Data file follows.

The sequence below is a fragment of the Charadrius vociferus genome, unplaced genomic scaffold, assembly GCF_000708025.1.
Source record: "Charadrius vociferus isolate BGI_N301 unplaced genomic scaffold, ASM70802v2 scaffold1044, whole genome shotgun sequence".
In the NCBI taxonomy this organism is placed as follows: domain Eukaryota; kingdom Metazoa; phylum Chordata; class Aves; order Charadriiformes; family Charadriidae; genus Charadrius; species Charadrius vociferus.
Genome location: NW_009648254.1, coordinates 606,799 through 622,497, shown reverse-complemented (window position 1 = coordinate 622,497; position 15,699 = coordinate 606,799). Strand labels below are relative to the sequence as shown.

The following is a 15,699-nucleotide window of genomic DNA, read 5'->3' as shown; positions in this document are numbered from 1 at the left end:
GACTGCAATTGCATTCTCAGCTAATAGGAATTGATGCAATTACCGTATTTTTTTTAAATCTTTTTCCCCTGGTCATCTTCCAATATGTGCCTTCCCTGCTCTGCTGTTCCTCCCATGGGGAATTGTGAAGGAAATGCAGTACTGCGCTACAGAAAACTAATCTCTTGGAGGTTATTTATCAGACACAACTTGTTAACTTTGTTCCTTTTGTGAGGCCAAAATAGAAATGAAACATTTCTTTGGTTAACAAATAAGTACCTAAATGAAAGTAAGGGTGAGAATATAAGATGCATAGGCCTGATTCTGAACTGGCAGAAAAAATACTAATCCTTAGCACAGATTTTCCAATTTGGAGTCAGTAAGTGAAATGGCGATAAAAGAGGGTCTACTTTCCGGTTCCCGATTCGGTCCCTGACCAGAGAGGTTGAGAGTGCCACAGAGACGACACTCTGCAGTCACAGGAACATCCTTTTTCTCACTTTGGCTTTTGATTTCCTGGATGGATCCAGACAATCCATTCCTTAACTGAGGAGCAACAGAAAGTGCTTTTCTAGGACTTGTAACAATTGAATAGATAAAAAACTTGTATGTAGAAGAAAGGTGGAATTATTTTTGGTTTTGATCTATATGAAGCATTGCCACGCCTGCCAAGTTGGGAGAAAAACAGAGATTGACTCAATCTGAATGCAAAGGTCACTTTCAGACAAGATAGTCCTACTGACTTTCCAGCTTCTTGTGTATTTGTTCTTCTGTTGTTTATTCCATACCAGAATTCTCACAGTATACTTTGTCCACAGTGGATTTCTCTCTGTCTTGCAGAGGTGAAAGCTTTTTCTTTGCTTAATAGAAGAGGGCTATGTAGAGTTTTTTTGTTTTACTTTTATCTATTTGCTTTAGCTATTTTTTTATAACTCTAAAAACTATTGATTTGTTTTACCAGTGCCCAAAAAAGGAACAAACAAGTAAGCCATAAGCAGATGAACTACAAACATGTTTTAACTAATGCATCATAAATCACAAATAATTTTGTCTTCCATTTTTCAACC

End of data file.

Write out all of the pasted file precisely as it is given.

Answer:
The sequence below is a fragment of the Charadrius vociferus genome, unplaced genomic scaffold, assembly GCF_000708025.1.
Source record: "Charadrius vociferus isolate BGI_N301 unplaced genomic scaffold, ASM70802v2 scaffold1044, whole genome shotgun sequence".
In the NCBI taxonomy this organism is placed as follows: domain Eukaryota; kingdom Metazoa; phylum Chordata; class Aves; order Charadriiformes; family Charadriidae; genus Charadrius; species Charadrius vociferus.
Genome location: NW_009648254.1, coordinates 606,799 through 622,497, shown reverse-complemented (window position 1 = coordinate 622,497; position 15,699 = coordinate 606,799). Strand labels below are relative to the sequence as shown.

The following is a 15,699-nucleotide window of genomic DNA, read 5'->3' as shown; positions in this document are numbered from 1 at the left end:
GACTGCAATTGCATTCTCAGCTAATAGGAATTGATGCAATTACCGTATTTTTTTTAAATCTTTTTCCCCTGGTCATCTTCCAATATGTGCCTTCCCTGCTCTGCTGTTCCTCCCATGGGGAATTGTGAAGGAAATGCAGTACTGCGCTACAGAAAACTAATCTCTTGGAGGTTATTTATCAGACACAACTTGTTAACTTTGTTCCTTTTGTGAGGCCAAAATAGAAATGAAACATTTCTTTGGTTAACAAATAAGTACCTAAATGAAAGTAAGGGTGAGAATATAAGATGCATAGGCCTGATTCTGAACTGGCAGAAAAAATACTAATCCTTAGCACAGATTTTCCAATTTGGAGTCAGTAAGTGAAATGGCGATAAAAGAGGGTCTACTTTCCGGTTCCCGATTCGGTCCCTGACCAGAGAGGTTGAGAGTGCCACAGAGACGACACTCTGCAGTCACAGGAACATCCTTTTTCTCACTTTGGCTTTTGATTTCCTGGATGGATCCAGACAATCCATTCCTTAACTGAGGAGCAACAGAAAGTGCTTTTCTAGGACTTGTAACAATTGAATAGATAAAAAACTTGTATGTAGAAGAAAGGTGGAATTATTTTTGGTTTTGATCTATATGAAGCATTGCCACGCCTGCCAAGTTGGGAGAAAAACAGAGATTGACTCAATCTGAATGCAAAGGTCACTTTCAGACAAGATAGTCCTACTGACTTTCCAGCTTCTTGTGTATTTGTTCTTCTGTTGTTTATTCCATACCAGAATTCTCACAGTATACTTTGTCCACAGTGGATTTCTCTCTGTCTTGCAGAGGTGAAAGCTTTTTCTTTGCTTAATAGAAGAGGGCTATGTAGAGTTTTTTTGTTTTACTTTTATCTATTTGCTTTAGCTATTTTTTTATAACTCTAAAAACTATTGATTTGTTTTACCAGTGCCCAAAAAAGGAACAAACAAGTAAGCCATAAGCAGATGAACTACAAACATGTTTTAACTAATGCATCATAAATCACAAATAATTTTGTCTTCCATTTTTCAACC